4P 2.1L K20C1 Type R Engine

4P 2.1L K20C1 Type R Engine

Intrigued by Honda's new Civic Type R, Thomas Smallwood let the car enthusiast inside him take the reins on customizing the vehicle into one of the most extreme versions there is. The build included a 1,200-horsepower capable 2.1L K20C1 engine from 4 Piston Racing. Check it out.

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Not many people can say they’ve owned as many cars as they are old. Thomas Smallwood has owned more than 50 vehicles in his life, and he’s only 47! His cars were mostly bought brand new, and aside from a 1,500-horsepower GT-R he had built up by AMS, one of his more beloved vehicles is his 2019 Civic Type R, which he recently had custom built both inside and out.

“I’ve been into cars my entire life,” Smallwood says. “I’m 47 years old and I bought my first brand new car at 18. I’ve always been into the tuner scene and I had heard about this Type R coming over to the U.S. from Japan. I thought it was kind of a unique car.”

Naturally, as someone who’s really into cars, Thomas wanted a Type R for himself. Originally, he figured he’d just get it and enjoy the car as is. However, that notion took a 180-degree turn rather quickly.

“I wanted it to be the most extreme and take it to places nobody else has,” he says. “I started researching who had done work on these vehicles from the turbo to the internals of the engine and 4 Piston Racing kept coming up. When their name kept coming up, I kept thinking about doing a fully built engine.”

Smallwood, who’s retired now, had a 20-plus-year career in logistics and also spent time selling cars for several dealerships. The Type R, and the Honda scene behind it, got Thomas excited to take the car to new heights.

“I wanted a full-blown street car that was just insanely fast,” he says. “I started talking with Luke (owner of 4 Piston Racing) and got the project started.”

Luke and his team at 4 Piston Racing were quick to identify the Civic Type R as a platform that would become the future of Honda performance. They’ve been doing R&D work on the Type R for several years, so Thomas was in good hands.

From the factory, the Type R K20C1 2.0L engine delivers 306 hp and 295 ft.-lbs. of torque and redlines at 7,000 rpm. Thomas wanted to push the platform beyond what anyone else had done. Even beyond Luke’s own Type R build.

“Basically, his engine is the same as what mine is, except his is not sleeved or o-ringed,” Smallwood says. “As far as goals for the car, it was to make it the most extreme. I probably could push the 1,000-horsepower mark, but that’s not my intention. What I plan to do is some fundraising, show the car off and let people enjoy it. I’m in talks with Honda and a dealership that works with me a lot.”

The build started with a 2.1L K20C1 4P Race long block, which features 4 Piston camshafts, LA sleeves, copper o-rings, forged lightweight connecting rods, 4P forged 10:1 pistons, ACL Race bearings, and a 4P CNC-ported and polished cylinder head.

The cylinder head got a race-spec valve job and was outfitted with Ferrea Competition Plus valves, Ferrea valve springs, titanium retainers, spring seats and valve locks, and high-temp Viton valve seals.

The 2.1L K20C1 engine also has a 4P oil system, Hasport engine mounts, a MoTec ECU, a GReddy oil cooler, a port injection upgrade, an XDi pump, an Ultimate Racing fuel return kit, a Full Race billet intercooler, Full Race and PRL piping, a Continental ethanol kit, and a single Garrett G-Series turbo.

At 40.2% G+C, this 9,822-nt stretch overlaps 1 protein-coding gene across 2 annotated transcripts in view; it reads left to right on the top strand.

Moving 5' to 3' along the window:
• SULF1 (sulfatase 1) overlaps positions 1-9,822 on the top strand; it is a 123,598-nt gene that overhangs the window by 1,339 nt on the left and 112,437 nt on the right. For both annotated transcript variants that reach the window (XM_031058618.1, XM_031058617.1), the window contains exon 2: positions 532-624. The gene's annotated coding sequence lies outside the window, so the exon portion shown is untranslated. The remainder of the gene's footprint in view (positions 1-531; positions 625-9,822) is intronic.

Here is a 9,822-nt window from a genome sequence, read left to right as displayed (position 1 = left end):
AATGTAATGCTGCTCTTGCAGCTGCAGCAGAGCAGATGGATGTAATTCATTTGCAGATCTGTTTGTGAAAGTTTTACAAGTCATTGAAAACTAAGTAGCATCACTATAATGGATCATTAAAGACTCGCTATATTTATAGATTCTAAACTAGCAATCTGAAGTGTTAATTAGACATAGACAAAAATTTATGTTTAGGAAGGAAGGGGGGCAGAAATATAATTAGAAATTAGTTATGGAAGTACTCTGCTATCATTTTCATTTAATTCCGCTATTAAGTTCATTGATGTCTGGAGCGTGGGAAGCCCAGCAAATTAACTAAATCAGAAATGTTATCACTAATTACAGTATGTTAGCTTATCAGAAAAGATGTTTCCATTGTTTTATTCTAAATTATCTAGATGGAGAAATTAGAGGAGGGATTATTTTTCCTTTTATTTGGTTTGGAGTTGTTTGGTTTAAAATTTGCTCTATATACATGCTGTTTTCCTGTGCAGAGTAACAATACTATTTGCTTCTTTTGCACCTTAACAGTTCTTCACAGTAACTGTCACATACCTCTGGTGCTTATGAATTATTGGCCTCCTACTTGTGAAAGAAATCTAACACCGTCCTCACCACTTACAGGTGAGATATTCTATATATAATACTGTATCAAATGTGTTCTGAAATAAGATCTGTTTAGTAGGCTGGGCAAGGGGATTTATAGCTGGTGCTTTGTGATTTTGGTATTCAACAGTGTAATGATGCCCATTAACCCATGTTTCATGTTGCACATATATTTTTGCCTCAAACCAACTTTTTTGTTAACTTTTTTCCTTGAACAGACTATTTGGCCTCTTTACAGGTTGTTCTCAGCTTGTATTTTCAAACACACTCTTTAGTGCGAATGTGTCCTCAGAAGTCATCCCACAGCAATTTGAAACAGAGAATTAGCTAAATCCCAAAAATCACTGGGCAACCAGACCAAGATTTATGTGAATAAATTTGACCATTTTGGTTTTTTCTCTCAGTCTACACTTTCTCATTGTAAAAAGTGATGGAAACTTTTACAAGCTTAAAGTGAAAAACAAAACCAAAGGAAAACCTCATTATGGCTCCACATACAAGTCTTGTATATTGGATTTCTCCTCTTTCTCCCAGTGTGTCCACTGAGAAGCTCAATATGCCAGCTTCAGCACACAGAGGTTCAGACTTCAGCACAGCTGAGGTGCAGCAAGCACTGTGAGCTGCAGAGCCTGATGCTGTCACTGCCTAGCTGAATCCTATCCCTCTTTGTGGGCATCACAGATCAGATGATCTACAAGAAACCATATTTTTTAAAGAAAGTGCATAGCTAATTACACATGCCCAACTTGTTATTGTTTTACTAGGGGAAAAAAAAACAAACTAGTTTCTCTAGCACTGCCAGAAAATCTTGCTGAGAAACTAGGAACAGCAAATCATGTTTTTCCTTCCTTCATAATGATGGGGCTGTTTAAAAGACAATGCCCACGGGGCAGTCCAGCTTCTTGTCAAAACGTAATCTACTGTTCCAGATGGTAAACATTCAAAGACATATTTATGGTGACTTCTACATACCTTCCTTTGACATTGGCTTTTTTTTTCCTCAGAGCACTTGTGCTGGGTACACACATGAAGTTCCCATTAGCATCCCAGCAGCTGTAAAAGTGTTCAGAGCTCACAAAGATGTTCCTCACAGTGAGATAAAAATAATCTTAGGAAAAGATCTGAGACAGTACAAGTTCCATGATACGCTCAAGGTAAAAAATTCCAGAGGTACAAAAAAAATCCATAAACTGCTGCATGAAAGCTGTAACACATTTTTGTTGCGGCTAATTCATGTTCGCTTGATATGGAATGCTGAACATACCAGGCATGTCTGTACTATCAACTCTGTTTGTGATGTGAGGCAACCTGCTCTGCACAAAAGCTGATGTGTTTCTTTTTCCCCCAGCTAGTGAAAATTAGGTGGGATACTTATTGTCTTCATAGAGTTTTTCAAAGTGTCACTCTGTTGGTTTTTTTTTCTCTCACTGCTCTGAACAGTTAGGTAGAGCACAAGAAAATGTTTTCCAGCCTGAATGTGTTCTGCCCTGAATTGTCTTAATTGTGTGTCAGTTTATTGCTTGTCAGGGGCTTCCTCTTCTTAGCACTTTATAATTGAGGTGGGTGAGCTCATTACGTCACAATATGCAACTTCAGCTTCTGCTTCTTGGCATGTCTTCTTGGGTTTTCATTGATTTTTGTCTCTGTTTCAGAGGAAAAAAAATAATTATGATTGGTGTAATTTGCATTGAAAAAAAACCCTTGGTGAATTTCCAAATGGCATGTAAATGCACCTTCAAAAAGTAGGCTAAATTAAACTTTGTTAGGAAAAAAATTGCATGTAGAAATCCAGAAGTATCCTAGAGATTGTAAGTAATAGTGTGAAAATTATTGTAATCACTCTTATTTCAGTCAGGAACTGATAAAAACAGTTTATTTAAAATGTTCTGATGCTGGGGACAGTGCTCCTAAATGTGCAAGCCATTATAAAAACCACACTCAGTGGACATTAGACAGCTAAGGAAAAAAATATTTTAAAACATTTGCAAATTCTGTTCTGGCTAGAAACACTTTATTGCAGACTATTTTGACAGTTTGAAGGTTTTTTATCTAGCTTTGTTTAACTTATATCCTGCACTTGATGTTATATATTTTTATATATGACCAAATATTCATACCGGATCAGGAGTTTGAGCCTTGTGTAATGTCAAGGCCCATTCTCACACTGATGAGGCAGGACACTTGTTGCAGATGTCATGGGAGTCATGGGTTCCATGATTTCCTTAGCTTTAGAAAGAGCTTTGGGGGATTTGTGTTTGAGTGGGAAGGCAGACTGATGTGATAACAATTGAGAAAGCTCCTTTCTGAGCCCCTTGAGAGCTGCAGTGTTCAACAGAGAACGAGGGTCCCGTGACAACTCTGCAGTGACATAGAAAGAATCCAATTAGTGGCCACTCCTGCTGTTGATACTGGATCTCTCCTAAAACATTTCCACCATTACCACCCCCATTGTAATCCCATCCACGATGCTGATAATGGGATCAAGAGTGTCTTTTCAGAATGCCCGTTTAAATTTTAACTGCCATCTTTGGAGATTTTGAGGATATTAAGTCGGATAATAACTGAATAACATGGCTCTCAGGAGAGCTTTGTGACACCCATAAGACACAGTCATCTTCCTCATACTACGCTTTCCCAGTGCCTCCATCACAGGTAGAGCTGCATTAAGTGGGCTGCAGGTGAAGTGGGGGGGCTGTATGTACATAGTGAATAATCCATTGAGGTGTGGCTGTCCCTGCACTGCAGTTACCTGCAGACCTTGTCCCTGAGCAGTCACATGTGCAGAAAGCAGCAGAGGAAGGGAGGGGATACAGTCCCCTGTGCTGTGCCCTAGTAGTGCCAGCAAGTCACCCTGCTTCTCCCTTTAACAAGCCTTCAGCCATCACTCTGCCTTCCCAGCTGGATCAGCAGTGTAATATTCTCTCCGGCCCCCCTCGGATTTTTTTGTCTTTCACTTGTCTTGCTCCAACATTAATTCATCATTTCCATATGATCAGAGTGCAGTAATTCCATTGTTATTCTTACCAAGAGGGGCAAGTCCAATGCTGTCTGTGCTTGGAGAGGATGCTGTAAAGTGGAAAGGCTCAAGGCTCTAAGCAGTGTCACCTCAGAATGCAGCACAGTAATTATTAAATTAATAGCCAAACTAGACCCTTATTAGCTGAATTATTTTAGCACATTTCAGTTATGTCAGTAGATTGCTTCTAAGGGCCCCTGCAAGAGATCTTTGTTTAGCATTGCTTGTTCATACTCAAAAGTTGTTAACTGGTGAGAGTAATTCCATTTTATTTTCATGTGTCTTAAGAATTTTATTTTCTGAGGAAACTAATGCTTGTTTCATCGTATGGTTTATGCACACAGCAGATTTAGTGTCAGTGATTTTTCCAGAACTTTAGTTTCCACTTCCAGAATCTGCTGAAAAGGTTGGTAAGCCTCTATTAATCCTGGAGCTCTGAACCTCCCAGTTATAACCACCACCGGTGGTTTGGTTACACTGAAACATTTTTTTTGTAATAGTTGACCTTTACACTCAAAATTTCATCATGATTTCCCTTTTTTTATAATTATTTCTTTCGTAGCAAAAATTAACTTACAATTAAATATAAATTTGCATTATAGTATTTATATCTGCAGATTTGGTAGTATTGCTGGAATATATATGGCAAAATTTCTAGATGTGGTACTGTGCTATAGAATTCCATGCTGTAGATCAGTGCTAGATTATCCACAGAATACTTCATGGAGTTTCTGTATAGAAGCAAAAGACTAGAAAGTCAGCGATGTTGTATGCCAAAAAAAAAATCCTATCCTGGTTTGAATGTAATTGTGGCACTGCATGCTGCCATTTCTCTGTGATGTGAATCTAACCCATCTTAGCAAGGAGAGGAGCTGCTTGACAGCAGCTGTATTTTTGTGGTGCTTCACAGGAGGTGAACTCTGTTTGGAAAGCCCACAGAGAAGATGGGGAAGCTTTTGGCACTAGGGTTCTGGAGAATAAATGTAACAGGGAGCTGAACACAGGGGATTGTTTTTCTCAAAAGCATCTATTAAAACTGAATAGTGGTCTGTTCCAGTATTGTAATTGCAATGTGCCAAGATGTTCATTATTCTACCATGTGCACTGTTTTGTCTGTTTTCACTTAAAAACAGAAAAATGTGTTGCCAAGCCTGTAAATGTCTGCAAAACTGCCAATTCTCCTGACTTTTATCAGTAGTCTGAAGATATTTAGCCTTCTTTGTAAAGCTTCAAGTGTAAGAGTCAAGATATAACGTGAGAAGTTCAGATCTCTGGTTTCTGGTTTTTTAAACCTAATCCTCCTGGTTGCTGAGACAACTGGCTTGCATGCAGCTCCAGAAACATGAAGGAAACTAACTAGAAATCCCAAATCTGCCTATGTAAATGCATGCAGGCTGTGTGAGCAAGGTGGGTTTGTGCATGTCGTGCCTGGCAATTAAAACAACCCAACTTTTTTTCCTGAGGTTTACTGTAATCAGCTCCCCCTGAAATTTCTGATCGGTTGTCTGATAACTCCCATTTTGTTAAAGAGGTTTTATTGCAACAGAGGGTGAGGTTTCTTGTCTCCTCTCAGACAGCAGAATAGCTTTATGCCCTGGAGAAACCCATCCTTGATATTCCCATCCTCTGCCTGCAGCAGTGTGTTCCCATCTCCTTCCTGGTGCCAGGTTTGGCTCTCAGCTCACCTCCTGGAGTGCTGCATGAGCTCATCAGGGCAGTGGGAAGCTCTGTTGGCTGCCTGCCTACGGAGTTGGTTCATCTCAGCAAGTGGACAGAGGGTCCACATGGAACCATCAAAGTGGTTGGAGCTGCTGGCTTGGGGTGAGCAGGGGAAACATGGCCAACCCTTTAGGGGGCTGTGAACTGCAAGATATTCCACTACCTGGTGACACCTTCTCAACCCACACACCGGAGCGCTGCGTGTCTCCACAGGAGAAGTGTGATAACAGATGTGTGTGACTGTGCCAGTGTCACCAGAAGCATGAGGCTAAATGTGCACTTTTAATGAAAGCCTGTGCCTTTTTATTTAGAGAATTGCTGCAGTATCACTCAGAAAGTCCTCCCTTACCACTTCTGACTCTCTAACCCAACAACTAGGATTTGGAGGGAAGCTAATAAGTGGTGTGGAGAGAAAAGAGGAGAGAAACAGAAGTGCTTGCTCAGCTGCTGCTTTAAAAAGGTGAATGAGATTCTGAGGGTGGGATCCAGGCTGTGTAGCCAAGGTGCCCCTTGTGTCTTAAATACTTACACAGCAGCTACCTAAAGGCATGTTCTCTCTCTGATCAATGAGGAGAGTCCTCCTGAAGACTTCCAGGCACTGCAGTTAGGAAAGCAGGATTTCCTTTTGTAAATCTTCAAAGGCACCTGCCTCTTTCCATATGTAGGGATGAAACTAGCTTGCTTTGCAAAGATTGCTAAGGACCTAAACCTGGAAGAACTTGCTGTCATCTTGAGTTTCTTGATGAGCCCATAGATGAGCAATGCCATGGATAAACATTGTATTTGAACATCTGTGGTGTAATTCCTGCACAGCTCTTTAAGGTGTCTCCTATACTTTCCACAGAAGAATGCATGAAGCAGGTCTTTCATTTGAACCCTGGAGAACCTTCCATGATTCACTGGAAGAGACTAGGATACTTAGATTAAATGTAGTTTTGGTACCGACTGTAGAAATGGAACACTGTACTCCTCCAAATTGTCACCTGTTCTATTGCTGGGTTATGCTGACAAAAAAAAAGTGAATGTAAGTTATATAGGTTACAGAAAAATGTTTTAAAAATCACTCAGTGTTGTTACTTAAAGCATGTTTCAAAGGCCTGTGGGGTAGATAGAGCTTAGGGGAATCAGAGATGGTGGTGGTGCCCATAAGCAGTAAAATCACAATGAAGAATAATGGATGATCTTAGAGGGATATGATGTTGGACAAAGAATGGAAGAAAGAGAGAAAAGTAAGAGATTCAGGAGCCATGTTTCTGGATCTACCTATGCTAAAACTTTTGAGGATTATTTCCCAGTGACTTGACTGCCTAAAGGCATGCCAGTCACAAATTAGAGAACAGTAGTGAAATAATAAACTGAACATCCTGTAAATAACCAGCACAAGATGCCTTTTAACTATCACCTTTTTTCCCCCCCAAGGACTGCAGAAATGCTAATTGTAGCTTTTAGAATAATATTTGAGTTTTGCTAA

“The engine itself was built to handle 1,200 horsepower and it now redlines at 8,000 rpm,” Smallwood says. “At this point, the build is essentially where you’re not going to get any more extreme while also staying true to the platform. I didn’t want to put a K24 beast in there that already sells from 4 Piston making over 1,000 wheel horsepower. I wanted to stay true to the Type R and that’s where I still have to decide whether I really want a full all-wheel drive platform or keep it true to its roots and keep the front-wheel drive on. I haven’t made that decision. Luke seems to think that the transmission would hold, but I don’t want to take the chance and find out it won’t because nobody has pushed it that far.”

Of course, Smallwood also made sure to have the outside of the car match what was under the hood by installing a Honda carbon fiber kit and a Mugen body kit, as well as new wheels to make the red accents pop.

“I ordered a complete carbon fiber kit for the car, which is made by Honda,” Smallwood says. “However, I had to get that from Europe, Japan and the United States in order to get all the pieces, which I found very odd. I basically took what the car looks like stock and I got the Mugen kit and took that red accent to an extreme.

“I wanted to maintain the stock height of the wheels. Some people aren’t a big fan of big wheels. I think it makes the car look more aggressive and I think it looks nice to finish the car out. Currently, it has 20˝x10˝ Niche Monotec wheels on it.”

For the interior, Thomas didn’t want to stray far from the stock look, so there’s no racing harness and no roll cage, despite the car being a full-blown race vehicle. To cap off the impressive engine build, Thomas had it professionally dyno tuned by Slowmotion Motorsports.

“Spoon Sports was quite an inspiration with their $150,000 Civic build,” Smallwood says. “I wanted to create something no one else had yet – one of the most extreme Type Rs in the world with the K20C1 platform – and I feel I accomplished that.”

Engine of the Week is sponsored by PennGrade Motor OilElring – Das Original and Scat Crankshafts. If you have an engine you’d like to highlight in this series, please email Engine Builder Editor, Greg Jones at [email protected].

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